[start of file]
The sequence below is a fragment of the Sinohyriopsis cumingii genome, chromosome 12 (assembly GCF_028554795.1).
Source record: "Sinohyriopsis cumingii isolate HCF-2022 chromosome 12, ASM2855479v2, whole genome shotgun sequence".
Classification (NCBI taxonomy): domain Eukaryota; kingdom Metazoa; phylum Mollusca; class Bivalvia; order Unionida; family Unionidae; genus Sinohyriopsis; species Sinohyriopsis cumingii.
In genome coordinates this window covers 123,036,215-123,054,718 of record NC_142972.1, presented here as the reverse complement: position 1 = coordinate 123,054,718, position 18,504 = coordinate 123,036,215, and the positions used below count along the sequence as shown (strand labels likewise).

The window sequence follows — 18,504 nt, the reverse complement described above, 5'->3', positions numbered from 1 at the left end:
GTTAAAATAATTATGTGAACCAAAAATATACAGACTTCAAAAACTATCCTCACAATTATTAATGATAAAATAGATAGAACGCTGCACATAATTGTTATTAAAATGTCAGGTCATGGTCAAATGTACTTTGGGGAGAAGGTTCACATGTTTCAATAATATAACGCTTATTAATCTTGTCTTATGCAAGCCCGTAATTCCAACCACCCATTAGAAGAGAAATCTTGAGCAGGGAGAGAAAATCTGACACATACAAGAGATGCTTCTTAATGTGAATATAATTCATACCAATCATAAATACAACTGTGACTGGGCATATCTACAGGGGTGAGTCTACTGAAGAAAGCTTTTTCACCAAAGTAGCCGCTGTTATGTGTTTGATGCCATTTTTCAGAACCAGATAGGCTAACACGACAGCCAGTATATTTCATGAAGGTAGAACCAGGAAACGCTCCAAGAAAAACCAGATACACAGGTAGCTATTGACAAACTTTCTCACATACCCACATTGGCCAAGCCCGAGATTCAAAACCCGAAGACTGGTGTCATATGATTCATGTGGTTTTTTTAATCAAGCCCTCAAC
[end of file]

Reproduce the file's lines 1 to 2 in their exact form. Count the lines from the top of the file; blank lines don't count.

The sequence below is a fragment of the Sinohyriopsis cumingii genome, chromosome 12 (assembly GCF_028554795.1).
Source record: "Sinohyriopsis cumingii isolate HCF-2022 chromosome 12, ASM2855479v2, whole genome shotgun sequence".